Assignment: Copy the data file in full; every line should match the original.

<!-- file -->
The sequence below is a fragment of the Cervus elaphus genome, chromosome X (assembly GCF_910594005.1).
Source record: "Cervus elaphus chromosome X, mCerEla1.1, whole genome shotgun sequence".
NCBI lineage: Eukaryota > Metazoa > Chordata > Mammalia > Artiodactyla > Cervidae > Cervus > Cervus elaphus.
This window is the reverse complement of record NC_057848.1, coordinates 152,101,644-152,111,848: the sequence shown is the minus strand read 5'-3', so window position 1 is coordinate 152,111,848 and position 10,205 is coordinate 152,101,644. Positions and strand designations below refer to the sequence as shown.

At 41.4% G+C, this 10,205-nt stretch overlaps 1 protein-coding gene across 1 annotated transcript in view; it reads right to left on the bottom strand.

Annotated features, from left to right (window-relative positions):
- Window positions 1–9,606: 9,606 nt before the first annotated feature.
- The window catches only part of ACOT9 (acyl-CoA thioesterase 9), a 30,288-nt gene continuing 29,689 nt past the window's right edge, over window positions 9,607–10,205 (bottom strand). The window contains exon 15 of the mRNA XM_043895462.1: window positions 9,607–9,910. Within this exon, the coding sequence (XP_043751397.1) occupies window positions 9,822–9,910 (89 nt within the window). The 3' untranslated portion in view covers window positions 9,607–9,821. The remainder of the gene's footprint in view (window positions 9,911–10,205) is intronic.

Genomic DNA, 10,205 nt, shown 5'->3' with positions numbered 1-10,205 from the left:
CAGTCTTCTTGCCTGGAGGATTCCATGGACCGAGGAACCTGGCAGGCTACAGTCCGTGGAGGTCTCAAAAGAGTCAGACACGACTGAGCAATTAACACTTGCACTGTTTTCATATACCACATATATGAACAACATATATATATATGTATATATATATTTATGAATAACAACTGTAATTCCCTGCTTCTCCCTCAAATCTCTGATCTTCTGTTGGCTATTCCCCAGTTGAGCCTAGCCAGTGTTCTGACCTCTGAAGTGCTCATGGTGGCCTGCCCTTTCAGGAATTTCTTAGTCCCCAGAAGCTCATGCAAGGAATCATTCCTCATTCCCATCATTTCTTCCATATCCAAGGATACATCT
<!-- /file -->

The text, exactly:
The sequence below is a fragment of the Cervus elaphus genome, chromosome X (assembly GCF_910594005.1).
Source record: "Cervus elaphus chromosome X, mCerEla1.1, whole genome shotgun sequence".
NCBI lineage: Eukaryota > Metazoa > Chordata > Mammalia > Artiodactyla > Cervidae > Cervus > Cervus elaphus.
This window is the reverse complement of record NC_057848.1, coordinates 152,101,644-152,111,848: the sequence shown is the minus strand read 5'-3', so window position 1 is coordinate 152,111,848 and position 10,205 is coordinate 152,101,644. Positions and strand designations below refer to the sequence as shown.

At 41.4% G+C, this 10,205-nt stretch overlaps 1 protein-coding gene across 1 annotated transcript in view; it reads right to left on the bottom strand.

Annotated features, from left to right (window-relative positions):
- Window positions 1–9,606: 9,606 nt before the first annotated feature.
- The window catches only part of ACOT9 (acyl-CoA thioesterase 9), a 30,288-nt gene continuing 29,689 nt past the window's right edge, over window positions 9,607–10,205 (bottom strand). The window contains exon 15 of the mRNA XM_043895462.1: window positions 9,607–9,910. Within this exon, the coding sequence (XP_043751397.1) occupies window positions 9,822–9,910 (89 nt within the window). The 3' untranslated portion in view covers window positions 9,607–9,821. The remainder of the gene's footprint in view (window positions 9,911–10,205) is intronic.

Genomic DNA, 10,205 nt, shown 5'->3' with positions numbered 1-10,205 from the left:
CAGTCTTCTTGCCTGGAGGATTCCATGGACCGAGGAACCTGGCAGGCTACAGTCCGTGGAGGTCTCAAAAGAGTCAGACACGACTGAGCAATTAACACTTGCACTGTTTTCATATACCACATATATGAACAACATATATATATATGTATATATATATTTATGAATAACAACTGTAATTCCCTGCTTCTCCCTCAAATCTCTGATCTTCTGTTGGCTATTCCCCAGTTGAGCCTAGCCAGTGTTCTGACCTCTGAAGTGCTCATGGTGGCCTGCCCTTTCAGGAATTTCTTAGTCCCCAGAAGCTCATGCAAGGAATCATTCCTCATTCCCATCATTTCTTCCATATCCAAGGATACATCT